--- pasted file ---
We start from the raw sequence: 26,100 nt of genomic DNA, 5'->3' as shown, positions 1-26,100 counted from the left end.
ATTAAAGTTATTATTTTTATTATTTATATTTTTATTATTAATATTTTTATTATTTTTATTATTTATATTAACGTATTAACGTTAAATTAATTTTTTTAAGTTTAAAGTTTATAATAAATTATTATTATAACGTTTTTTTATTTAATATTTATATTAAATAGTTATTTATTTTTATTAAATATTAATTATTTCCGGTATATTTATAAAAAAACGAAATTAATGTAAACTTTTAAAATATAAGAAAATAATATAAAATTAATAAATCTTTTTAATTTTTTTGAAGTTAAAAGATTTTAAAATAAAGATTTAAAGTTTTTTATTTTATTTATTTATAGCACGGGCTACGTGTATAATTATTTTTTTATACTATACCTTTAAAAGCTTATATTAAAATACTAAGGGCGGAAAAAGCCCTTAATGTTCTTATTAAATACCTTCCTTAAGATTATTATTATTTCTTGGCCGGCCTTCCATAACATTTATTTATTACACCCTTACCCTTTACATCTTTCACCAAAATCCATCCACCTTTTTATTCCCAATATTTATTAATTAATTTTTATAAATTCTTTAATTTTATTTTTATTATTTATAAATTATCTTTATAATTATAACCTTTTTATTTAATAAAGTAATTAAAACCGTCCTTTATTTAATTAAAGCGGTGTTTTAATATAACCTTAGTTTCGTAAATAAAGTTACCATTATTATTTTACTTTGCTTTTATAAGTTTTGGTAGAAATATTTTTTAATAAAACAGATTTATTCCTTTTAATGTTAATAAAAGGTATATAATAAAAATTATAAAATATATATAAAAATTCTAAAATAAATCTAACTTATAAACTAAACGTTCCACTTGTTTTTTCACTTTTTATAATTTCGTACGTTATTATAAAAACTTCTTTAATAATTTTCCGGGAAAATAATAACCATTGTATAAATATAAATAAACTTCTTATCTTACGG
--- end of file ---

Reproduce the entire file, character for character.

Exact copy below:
We start from the raw sequence: 26,100 nt of genomic DNA, 5'->3' as shown, positions 1-26,100 counted from the left end.
ATTAAAGTTATTATTTTTATTATTTATATTTTTATTATTAATATTTTTATTATTTTTATTATTTATATTAACGTATTAACGTTAAATTAATTTTTTTAAGTTTAAAGTTTATAATAAATTATTATTATAACGTTTTTTTATTTAATATTTATATTAAATAGTTATTTATTTTTATTAAATATTAATTATTTCCGGTATATTTATAAAAAAACGAAATTAATGTAAACTTTTAAAATATAAGAAAATAATATAAAATTAATAAATCTTTTTAATTTTTTTGAAGTTAAAAGATTTTAAAATAAAGATTTAAAGTTTTTTATTTTATTTATTTATAGCACGGGCTACGTGTATAATTATTTTTTTATACTATACCTTTAAAAGCTTATATTAAAATACTAAGGGCGGAAAAAGCCCTTAATGTTCTTATTAAATACCTTCCTTAAGATTATTATTATTTCTTGGCCGGCCTTCCATAACATTTATTTATTACACCCTTACCCTTTACATCTTTCACCAAAATCCATCCACCTTTTTATTCCCAATATTTATTAATTAATTTTTATAAATTCTTTAATTTTATTTTTATTATTTATAAATTATCTTTATAATTATAACCTTTTTATTTAATAAAGTAATTAAAACCGTCCTTTATTTAATTAAAGCGGTGTTTTAATATAACCTTAGTTTCGTAAATAAAGTTACCATTATTATTTTACTTTGCTTTTATAAGTTTTGGTAGAAATATTTTTTAATAAAACAGATTTATTCCTTTTAATGTTAATAAAAGGTATATAATAAAAATTATAAAATATATATAAAAATTCTAAAATAAATCTAACTTATAAACTAAACGTTCCACTTGTTTTTTCACTTTTTATAATTTCGTACGTTATTATAAAAACTTCTTTAATAATTTTCCGGGAAAATAATAACCATTGTATAAATATAAATAAACTTCTTATCTTACGG